- Acted for a real estate agent in Supreme Court proceedings involving the termination of four off the plan sales contracts in a mixed use development owing to non-compliance with the disclosure statement requirements prescribed by section 213 of the Body Corporate and Community Management Act 1997 (Qld). The vendor accepted each of the terminations and re-sold the lots for $1.2 million less than had originally been contracted for, and commenced proceedings against its conveyancing solicitors, who in turn pursued a third party claim against the insured. A number of arguments were advanced apportioning a greater degree of responsibility to the conveyancing solicitor, and the matter resolved at mediation with a minority contribution by the agent.
- Acted for a group of anaesthetists in responding to allegations by a competing practice that the insureds’ on call roster provided to two private Hospitals was unlawful, constituting a contravention of the restrictive trade provision under the Australian Consumer Law. The matter involved working closely with the insureds and the subject Hospitals to ensure the insureds’ on-call practices complied with their obligations to the Hospitals and patients, while resisting the claimants’ demands. A robust response resulted in the matter dissipating without any further action being taken.
- Acted in the defence of an insurer in Supreme Court proceedings involving a disputed indemnity claim arising from the discharge of water from a fire sprinkler system over two items of industrial machinery. The plaintiff insured alleged the insurer failed to adequately discharge its obligations to repair the machinery, seeking damages of $50 million in indemnity and loss of opportunity profits for breach of the policy. The defence strategy involved an attack on the pleadings culminating in a contested strike-out application (Birbilis Bros Pty Ltd v Chubb Fire and Security Pty Ltd  QSC 3) and third party claims were pursued against the entities responsible for repairing the machinery (with fourth party claims then being pursued between them). The highly complex matter involved extensive evidence from 71 lay witnesses and 25 experts across eight disciplines, but despite the body of evidence adduced by the insured it was identified at an early stage that the loss of opportunity damages suffered from a number of legal and factual difficulties. The insured however, backed by a litigation funder maintained an intractable position throughout, and it was only through the systematic dismantling of its case at trial that the proceedings resolved (on day 10 of a 6-week trial) on commercially favourable terms.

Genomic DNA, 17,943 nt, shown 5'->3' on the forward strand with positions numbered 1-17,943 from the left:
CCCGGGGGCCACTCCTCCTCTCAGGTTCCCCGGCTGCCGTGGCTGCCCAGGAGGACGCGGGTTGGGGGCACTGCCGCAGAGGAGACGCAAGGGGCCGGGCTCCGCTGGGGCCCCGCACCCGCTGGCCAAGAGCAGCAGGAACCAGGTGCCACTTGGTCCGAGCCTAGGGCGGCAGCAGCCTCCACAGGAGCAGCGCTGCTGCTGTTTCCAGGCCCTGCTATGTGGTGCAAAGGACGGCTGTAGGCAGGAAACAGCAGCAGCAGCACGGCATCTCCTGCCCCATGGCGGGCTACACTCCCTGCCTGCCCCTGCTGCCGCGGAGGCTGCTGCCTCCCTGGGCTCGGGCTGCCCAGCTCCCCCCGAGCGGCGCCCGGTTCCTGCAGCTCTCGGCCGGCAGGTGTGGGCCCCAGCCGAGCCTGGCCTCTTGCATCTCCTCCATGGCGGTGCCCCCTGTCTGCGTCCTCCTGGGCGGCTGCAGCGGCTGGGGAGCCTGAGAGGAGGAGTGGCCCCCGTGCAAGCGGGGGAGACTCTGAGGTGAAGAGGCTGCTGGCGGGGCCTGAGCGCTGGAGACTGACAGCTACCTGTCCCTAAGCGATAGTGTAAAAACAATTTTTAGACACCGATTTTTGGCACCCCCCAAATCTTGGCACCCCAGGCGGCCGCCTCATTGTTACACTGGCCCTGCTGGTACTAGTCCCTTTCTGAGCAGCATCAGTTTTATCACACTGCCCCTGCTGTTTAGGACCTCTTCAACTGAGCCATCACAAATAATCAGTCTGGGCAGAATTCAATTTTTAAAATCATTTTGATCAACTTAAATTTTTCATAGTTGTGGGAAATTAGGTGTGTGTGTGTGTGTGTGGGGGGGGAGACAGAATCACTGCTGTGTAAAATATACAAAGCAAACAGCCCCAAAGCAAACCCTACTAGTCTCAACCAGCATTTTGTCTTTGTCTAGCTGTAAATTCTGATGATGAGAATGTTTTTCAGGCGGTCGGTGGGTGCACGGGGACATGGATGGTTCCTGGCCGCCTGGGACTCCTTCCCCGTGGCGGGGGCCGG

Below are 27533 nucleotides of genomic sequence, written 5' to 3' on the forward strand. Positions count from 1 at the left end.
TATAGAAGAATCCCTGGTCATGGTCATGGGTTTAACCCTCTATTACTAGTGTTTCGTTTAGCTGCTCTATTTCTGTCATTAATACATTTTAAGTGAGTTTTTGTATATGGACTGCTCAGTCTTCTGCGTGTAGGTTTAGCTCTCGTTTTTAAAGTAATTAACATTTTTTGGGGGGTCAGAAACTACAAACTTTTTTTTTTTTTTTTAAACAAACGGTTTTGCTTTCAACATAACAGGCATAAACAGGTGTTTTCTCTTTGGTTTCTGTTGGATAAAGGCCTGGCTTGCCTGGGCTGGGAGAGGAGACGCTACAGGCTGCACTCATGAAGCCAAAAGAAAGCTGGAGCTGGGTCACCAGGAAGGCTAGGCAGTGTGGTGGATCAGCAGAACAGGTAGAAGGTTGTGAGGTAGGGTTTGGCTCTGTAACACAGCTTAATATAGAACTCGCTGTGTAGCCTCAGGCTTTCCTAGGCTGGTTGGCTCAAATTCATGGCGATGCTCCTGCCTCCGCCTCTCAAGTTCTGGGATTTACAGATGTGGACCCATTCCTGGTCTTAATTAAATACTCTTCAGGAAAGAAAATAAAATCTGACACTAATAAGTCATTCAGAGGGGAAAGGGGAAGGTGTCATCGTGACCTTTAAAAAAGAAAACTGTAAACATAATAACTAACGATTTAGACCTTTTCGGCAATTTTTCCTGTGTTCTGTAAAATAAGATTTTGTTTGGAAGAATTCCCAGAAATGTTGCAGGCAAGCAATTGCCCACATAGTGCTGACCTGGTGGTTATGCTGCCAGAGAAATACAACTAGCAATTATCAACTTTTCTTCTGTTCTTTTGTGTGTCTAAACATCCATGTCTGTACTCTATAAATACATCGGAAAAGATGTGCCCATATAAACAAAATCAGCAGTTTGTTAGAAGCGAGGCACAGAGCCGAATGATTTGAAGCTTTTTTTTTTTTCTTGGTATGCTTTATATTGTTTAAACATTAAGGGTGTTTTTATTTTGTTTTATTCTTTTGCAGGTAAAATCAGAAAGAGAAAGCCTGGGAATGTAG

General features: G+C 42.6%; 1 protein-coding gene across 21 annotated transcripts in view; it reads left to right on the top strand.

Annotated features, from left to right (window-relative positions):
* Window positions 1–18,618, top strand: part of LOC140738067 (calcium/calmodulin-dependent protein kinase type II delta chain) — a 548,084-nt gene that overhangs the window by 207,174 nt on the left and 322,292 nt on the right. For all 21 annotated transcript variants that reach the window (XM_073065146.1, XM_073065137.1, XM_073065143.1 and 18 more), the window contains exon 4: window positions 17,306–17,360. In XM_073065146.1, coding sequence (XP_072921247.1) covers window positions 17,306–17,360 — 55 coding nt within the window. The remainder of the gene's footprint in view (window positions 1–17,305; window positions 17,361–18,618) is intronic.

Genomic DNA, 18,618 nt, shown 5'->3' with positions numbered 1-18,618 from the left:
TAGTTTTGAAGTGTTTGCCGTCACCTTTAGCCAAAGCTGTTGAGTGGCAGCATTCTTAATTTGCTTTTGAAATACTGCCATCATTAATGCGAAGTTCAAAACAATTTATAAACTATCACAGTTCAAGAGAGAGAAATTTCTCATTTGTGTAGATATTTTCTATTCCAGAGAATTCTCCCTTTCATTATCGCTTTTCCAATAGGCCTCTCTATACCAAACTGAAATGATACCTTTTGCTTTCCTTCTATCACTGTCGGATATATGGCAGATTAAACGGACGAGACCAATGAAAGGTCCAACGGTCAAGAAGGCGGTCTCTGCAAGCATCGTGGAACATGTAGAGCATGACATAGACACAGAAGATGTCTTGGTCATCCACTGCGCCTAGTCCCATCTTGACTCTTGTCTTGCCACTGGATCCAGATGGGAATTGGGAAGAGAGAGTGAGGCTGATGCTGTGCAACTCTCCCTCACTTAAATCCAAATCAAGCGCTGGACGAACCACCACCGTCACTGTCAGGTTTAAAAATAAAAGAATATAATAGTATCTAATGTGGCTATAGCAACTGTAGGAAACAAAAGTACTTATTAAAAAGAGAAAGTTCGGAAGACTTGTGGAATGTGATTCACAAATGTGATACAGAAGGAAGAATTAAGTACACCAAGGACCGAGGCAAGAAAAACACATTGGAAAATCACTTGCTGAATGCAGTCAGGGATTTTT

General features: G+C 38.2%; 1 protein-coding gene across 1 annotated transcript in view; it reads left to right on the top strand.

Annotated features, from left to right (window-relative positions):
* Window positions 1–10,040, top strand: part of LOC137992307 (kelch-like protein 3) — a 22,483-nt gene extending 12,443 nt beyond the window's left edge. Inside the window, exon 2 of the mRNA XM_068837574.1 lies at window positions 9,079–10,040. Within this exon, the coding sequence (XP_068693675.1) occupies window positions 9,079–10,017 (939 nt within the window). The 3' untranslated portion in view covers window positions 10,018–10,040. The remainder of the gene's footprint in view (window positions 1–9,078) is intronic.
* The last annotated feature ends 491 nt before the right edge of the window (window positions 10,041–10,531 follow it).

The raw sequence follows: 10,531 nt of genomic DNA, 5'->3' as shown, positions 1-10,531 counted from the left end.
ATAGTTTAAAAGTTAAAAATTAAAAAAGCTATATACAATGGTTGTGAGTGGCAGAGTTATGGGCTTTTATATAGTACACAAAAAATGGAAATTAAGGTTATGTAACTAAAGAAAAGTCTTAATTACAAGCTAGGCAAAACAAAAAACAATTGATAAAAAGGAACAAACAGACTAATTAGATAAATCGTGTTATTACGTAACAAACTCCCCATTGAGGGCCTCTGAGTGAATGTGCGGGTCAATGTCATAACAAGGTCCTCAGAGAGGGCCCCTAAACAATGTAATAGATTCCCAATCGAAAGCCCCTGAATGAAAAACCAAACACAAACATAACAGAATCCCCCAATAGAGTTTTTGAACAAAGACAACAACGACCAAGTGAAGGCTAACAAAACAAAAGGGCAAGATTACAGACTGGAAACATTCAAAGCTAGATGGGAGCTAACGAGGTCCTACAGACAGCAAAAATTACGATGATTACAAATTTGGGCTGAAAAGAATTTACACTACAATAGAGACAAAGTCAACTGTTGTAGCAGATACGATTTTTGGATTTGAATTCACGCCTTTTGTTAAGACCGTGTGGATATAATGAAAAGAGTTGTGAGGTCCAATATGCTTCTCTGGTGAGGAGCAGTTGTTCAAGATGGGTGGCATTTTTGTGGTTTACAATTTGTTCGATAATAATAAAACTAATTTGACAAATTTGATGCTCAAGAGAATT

- Acted for an accountant in District Court proceedings by a former client alleging the insured failed to identify when completing the client’s annual financial statements that one of the client’s employees had misappropriated around $450,000 from the client’s business. A forensic examination of the circumstances of the misappropriation demonstrated that it was not reasonably identifiable within the scope of the insured’s engagement, and a robust defence on that basis resulted in the claim being abandoned without any claim payment being made.
- Acted for a finance broker in successfully defending at trial District Court proceedings involving fraudulently obtained finance for two motor vehicles that did not exist. With an effective Calderbank offer costs were recovered on an indemnity basis (BOQ Equipment Finance Pty Ltd v Visposin Pty Ltd & Ors  QDC 266).
- Acted for a number of directors of a publicly listed energy company in Supreme Court proceedings by a former employee involving contravention of the Whistleblower protections in the Corporations Act, one of the first such actions of its kind. The matter involved a raft of alleged conduct spanning a number of years, embodied in a 220 page pleading. To narrow the focus of the dispute a successful strike-out application was pursued prior to filing defences, with substantial portions of the pleading struck-out without leave to replead in a number of instances, leaving much of the claim unviable (Quinlan v ERM Power Ltd & Ors  QSC 35).